Many of the differences in manspeak and womanspeak can be put down to the essential differences in the way that men and women use conversation.
Yes and no.
I guess it's OK to talk of 'manspeak' and 'womanspeak' when making casual, commonsense obervations. But if we're going to get quasi-scientific, as Tannen and some others pretend to do, I would prefer starting the discussion with neutral monikers. It is my observation that these two styles of speech-- though almost certainly reflective of brain workings and not just the product of culture-- occur in both genders. It's one of those instances where I believe the use of the language unnecessarily narrows one's path of thought.
Pink for girls, and blue for boys.
Read nothing more into it.
I suspect you are speaking from your own personal experiences. I don't think that perspective holds water across all men and women. I agree with Bethree that this kind of thing can occur in either gender.
As with all generalisations there will be exceptions; exceptions do not make a generalisation false - they just prove that there are exceptions.
To suggest that there are no differences in speech patterns between men and women would be, I suggest, as false as suggesting there were no differences between men's and women's preferences for, say, the way they tend to relate to other people. There will be exceptions to any generalisation, but that does not mean that the generalisation is invalid or of no use.
Also fire and dangerous things. I think it's a basic category.
My wife was making beef stew and, because she has severely arthritic hands, I had to harken back to my KP days and peel potatoes for her.
So I asked, "How many should I peel?"
She said, "I need them cut in quarters."
I didn't say that there are exceptions; yes, all generalizations have exceptions. I just don't think those men/women communication differences exist, and I agree with zmj's post above where he quoted Language Log's quote from Mehl et al. Particularly related to verbosity, the evidence does not support there is a gender difference. However, Richard's claim may be a little different. It's more like women don't say what they mean. While there is evidence to refute the verbosity claim, I am not sure if there is evidence, either way, on Richard's claim. Richard, can you point me to some data?
I haven't searched for proper research data, but I believe that there is enough apocryphal data around to prove that men and women's communication styles are often very different. I might take a look but one example that I have heard many times is the question, "Do you fancy something to eat?" or a similar query. If that is a question from a man it means, "Do you fancy something to eat?". From a woman it could mean the same but it could equally well mean "I fancy something to eat". The trouble is that men often don't realise that the same sentence can mean two quite different things; men tend to assume that what is said, is what is meant.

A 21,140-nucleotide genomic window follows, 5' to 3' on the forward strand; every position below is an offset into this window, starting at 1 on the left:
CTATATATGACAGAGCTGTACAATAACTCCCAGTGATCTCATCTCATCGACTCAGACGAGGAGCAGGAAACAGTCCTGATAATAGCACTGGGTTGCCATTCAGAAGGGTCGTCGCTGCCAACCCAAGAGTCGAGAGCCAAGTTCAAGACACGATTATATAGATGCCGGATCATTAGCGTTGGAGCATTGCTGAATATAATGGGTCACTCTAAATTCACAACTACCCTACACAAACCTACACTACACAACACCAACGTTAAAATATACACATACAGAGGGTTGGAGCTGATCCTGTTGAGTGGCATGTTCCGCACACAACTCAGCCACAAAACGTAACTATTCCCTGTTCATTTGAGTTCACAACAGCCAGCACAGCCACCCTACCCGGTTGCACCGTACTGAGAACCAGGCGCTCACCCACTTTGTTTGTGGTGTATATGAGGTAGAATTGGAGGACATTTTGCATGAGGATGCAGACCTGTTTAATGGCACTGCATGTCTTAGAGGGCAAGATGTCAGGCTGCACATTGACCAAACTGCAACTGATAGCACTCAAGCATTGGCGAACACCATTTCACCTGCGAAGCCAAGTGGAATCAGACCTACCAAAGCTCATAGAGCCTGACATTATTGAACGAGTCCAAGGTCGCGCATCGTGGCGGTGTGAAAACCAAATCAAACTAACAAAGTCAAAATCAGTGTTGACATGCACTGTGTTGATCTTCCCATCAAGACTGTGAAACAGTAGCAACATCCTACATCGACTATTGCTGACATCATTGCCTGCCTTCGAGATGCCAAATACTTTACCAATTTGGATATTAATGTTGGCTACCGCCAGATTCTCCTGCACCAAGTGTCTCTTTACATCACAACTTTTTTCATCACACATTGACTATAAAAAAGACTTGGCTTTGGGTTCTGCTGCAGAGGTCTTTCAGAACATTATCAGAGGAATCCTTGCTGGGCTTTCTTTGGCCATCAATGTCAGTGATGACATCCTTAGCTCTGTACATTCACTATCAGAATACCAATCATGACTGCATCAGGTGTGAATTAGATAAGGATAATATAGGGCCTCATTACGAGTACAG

So far a verbosity is concerned I do recall we dicussed here a small-scale experiment that suggested that there is no difference between men's and women's loquacity. However, at the time I did say that I would like to see a better experiment with a larger sample and a better mix. This experiment was conducted amongst students, whose conversation patterns will probably not be typical of the population as a whole. I have not yet browsed through all the links in ZM's post, but the M.R. Mehl, S. Vazire, N. Ramírez-Esparza, R.B. Slatcher and J.W. Pennebaker reserach is also based on students (maybe it's the same study) and they particularly note this in their commentary, suggesting that it might skew the results.
One factor that I have never seen discussed, but which would surely be worth investigating, is the question of "parallel conversation". Conversations that take place in order to exchange information work with "turn-taking" amongst the participants - with one one person speaking at a time. In social conversations it is common for several people to be speaking at once, with the participants more intersted in the sounds of their own voices than the views of others. In such situations the numbers of words used by the participants will increase significantly, although the amount of information exchanged will probably reduce. It would be interesting to know whether "parallel conversations" are more frequent amongst all-male, all-female or mixed groups - or whether there is no difference.
Okay...so the data available say that there are no differences in verbosity because of gender. The rest are interesting questions, but we (or at least I) know of no available data.